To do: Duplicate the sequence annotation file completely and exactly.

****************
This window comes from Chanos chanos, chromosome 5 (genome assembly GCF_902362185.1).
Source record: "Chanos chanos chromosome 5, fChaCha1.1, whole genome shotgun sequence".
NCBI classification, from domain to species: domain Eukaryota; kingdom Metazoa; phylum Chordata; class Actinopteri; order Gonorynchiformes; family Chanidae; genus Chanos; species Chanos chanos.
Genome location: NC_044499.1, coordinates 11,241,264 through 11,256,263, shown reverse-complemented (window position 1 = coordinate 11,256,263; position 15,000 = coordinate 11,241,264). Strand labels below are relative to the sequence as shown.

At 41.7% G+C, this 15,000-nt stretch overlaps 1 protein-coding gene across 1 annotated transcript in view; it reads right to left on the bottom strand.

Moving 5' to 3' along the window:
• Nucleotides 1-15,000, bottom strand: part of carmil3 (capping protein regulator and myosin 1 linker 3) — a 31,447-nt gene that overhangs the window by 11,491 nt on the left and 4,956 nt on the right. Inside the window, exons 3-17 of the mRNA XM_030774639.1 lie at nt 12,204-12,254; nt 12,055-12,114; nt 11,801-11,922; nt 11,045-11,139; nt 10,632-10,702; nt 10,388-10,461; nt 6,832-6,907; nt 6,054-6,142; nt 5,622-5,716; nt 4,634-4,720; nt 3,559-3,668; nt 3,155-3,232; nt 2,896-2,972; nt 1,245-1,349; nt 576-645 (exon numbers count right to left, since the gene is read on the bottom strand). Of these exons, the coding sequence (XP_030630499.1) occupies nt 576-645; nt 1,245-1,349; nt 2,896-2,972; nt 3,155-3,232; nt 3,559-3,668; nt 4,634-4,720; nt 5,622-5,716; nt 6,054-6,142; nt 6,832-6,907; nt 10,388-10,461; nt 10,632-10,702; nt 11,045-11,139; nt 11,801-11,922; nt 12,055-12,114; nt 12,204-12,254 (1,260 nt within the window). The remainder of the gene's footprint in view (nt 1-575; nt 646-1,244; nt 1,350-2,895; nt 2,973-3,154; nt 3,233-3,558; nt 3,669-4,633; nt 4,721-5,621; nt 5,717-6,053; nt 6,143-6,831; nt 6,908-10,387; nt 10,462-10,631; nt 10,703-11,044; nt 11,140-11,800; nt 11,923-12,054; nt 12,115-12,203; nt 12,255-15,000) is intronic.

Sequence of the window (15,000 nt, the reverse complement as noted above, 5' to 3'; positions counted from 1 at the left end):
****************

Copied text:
This window comes from Chanos chanos, chromosome 5 (genome assembly GCF_902362185.1).
Source record: "Chanos chanos chromosome 5, fChaCha1.1, whole genome shotgun sequence".
NCBI classification, from domain to species: domain Eukaryota; kingdom Metazoa; phylum Chordata; class Actinopteri; order Gonorynchiformes; family Chanidae; genus Chanos; species Chanos chanos.
Genome location: NC_044499.1, coordinates 11,241,264 through 11,256,263, shown reverse-complemented (window position 1 = coordinate 11,256,263; position 15,000 = coordinate 11,241,264). Strand labels below are relative to the sequence as shown.

At 41.7% G+C, this 15,000-nt stretch overlaps 1 protein-coding gene across 1 annotated transcript in view; it reads right to left on the bottom strand.

Moving 5' to 3' along the window:
• Nucleotides 1-15,000, bottom strand: part of carmil3 (capping protein regulator and myosin 1 linker 3) — a 31,447-nt gene that overhangs the window by 11,491 nt on the left and 4,956 nt on the right. Inside the window, exons 3-17 of the mRNA XM_030774639.1 lie at nt 12,204-12,254; nt 12,055-12,114; nt 11,801-11,922; nt 11,045-11,139; nt 10,632-10,702; nt 10,388-10,461; nt 6,832-6,907; nt 6,054-6,142; nt 5,622-5,716; nt 4,634-4,720; nt 3,559-3,668; nt 3,155-3,232; nt 2,896-2,972; nt 1,245-1,349; nt 576-645 (exon numbers count right to left, since the gene is read on the bottom strand). Of these exons, the coding sequence (XP_030630499.1) occupies nt 576-645; nt 1,245-1,349; nt 2,896-2,972; nt 3,155-3,232; nt 3,559-3,668; nt 4,634-4,720; nt 5,622-5,716; nt 6,054-6,142; nt 6,832-6,907; nt 10,388-10,461; nt 10,632-10,702; nt 11,045-11,139; nt 11,801-11,922; nt 12,055-12,114; nt 12,204-12,254 (1,260 nt within the window). The remainder of the gene's footprint in view (nt 1-575; nt 646-1,244; nt 1,350-2,895; nt 2,973-3,154; nt 3,233-3,558; nt 3,669-4,633; nt 4,721-5,621; nt 5,717-6,053; nt 6,143-6,831; nt 6,908-10,387; nt 10,462-10,631; nt 10,703-11,044; nt 11,140-11,800; nt 11,923-12,054; nt 12,115-12,203; nt 12,255-15,000) is intronic.

Sequence of the window (15,000 nt, the reverse complement as noted above, 5' to 3'; positions counted from 1 at the left end):